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ORIGINAL ARTICLE
Year : 2012  |  Volume : 3  |  Issue : 2  |  Page : 91-96

Serum C-reactive protein and cholesterol as predictors of severity in childhood Falciparum malaria infestation among Nigerians


1 Department of Chemical Pathology and Immunology, University of Ilorin, Ilorin, Nigeria
2 Department of Haematology and Blood Transfusion, University of Ilorin, Ilorin, Nigeria
3 Department of Haematology and Blood Transfusion, University of Ilorin Teaching Hospital Ilorin, Ilorin, Nigeria
4 Department of Physiology, University of Ilorin, Ilorin, Nigeria

Correspondence Address:
A O Shittu
Department of Haematology and Blood Transfusion, University of Ilorin, PMB 1515, Ilorin
Nigeria
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Source of Support: None, Conflict of Interest: None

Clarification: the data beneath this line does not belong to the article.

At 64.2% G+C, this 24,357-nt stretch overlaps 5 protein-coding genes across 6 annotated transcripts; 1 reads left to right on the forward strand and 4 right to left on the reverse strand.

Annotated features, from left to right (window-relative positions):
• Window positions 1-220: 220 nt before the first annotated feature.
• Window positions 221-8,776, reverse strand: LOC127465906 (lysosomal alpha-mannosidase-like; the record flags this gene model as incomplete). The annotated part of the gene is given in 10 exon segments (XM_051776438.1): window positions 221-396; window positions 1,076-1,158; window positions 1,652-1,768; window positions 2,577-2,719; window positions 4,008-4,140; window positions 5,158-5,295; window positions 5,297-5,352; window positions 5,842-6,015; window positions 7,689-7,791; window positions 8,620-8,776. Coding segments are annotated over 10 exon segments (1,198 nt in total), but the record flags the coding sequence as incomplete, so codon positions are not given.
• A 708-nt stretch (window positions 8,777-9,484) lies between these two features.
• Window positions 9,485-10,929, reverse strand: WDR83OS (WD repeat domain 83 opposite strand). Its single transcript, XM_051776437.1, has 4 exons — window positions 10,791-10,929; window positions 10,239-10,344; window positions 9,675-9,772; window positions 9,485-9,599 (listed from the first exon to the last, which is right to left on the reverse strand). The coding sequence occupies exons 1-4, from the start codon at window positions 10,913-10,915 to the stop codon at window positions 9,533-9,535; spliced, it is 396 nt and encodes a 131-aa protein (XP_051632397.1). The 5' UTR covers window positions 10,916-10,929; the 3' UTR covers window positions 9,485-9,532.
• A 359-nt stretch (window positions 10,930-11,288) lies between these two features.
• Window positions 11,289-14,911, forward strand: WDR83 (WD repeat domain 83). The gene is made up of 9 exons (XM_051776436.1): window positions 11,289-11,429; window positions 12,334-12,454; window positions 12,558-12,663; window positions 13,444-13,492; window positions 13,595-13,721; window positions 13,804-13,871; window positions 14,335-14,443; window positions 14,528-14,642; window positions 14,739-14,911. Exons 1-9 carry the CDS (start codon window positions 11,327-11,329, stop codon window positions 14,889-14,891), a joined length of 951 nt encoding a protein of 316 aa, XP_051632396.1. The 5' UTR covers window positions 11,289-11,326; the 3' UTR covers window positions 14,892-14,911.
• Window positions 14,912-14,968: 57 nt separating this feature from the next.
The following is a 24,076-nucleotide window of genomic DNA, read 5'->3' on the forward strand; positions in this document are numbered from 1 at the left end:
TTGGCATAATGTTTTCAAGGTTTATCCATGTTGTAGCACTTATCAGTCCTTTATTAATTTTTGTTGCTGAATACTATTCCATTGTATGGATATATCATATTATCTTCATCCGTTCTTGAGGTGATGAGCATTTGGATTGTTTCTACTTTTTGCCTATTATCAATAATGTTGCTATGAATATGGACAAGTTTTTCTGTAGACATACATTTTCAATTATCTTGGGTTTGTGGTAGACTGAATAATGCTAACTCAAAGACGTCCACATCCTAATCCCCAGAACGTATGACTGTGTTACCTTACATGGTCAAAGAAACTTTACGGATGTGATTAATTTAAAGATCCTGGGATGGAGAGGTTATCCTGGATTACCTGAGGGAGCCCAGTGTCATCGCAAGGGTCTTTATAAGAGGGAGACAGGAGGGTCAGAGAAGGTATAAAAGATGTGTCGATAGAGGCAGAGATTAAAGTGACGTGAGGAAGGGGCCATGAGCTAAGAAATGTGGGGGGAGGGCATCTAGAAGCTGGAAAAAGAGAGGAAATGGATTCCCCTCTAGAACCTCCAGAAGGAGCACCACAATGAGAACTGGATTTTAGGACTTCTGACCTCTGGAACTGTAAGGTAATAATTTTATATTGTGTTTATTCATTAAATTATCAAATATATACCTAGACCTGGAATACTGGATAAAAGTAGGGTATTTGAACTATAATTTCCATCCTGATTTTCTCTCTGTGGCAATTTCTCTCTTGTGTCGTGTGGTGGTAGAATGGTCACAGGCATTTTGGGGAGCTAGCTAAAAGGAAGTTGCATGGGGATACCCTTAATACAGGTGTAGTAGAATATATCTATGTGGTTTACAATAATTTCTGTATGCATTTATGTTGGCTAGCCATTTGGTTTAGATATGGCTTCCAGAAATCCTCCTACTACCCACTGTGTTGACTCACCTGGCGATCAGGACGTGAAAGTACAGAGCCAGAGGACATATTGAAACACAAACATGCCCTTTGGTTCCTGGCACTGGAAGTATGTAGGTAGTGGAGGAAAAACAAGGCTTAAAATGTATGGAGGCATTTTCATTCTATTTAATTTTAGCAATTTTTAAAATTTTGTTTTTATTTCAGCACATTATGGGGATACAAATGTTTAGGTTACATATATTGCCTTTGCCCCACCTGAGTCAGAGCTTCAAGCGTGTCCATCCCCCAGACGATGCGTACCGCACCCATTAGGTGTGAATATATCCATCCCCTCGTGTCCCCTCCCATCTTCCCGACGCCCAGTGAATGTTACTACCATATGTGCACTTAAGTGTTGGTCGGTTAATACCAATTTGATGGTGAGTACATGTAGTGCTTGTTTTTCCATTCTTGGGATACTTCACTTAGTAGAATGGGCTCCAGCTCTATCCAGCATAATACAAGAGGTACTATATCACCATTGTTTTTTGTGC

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Background: C-Reactive-Protein (CRP) is regarded as one of the most sensitive indicators of acute inflammation and its concentration often increases or decreases by about 2%. Although CRP is a nonspecific marker of inflammation, very high CRP levels are observed during attacks of malaria. CRP is a good positive predictive indicator for the diagnosis of malaria and is also useful in epidemiological studies on malaria. Depletion of red cell cholesterol has no detectable effect on major red cell membrane function but can block malaria invasion. Malaria parasite count on peripheral blood film has been reported not to be indicative of an acute infestation, thus highlighting the need for an alternative indicator of acute malarial infestation. Materials and Methods: A total of 120 paediatric subjects were randomly recruited for the study from among those diagnosed routinely in the Haematology Laboratory of University of Ilorin Teaching Hospital of acute malaria. They were grouped into those with mild, moderate and severe malaria with 40 persons in each group. Their samples were further subjected to tests for malaria density, CRP and cholesterol levels determination. Results: The mean ages of our subjects with mild, moderate and severe malaria were 10.3±1.5 years, 7.1±2.2 years and 3.8±1.3 years respectively. Serum CRP levels significantly increases while that of cholesterol significantly reduces with increase in parasite scoring and absolute count (p values <0.005). Also the levels of serum CRP correlated positively while that of cholesterol correlated negatively with parasite scoring and count. Conclusion: In conclusion, serum C-reactive protein can be said to be a good indicator of the severity of malaria in our environment although it is not routinely done. Cholesterol level which correlated negatively with parasite density, can also serve as an indicator of severity of falciparum malaria infestation.


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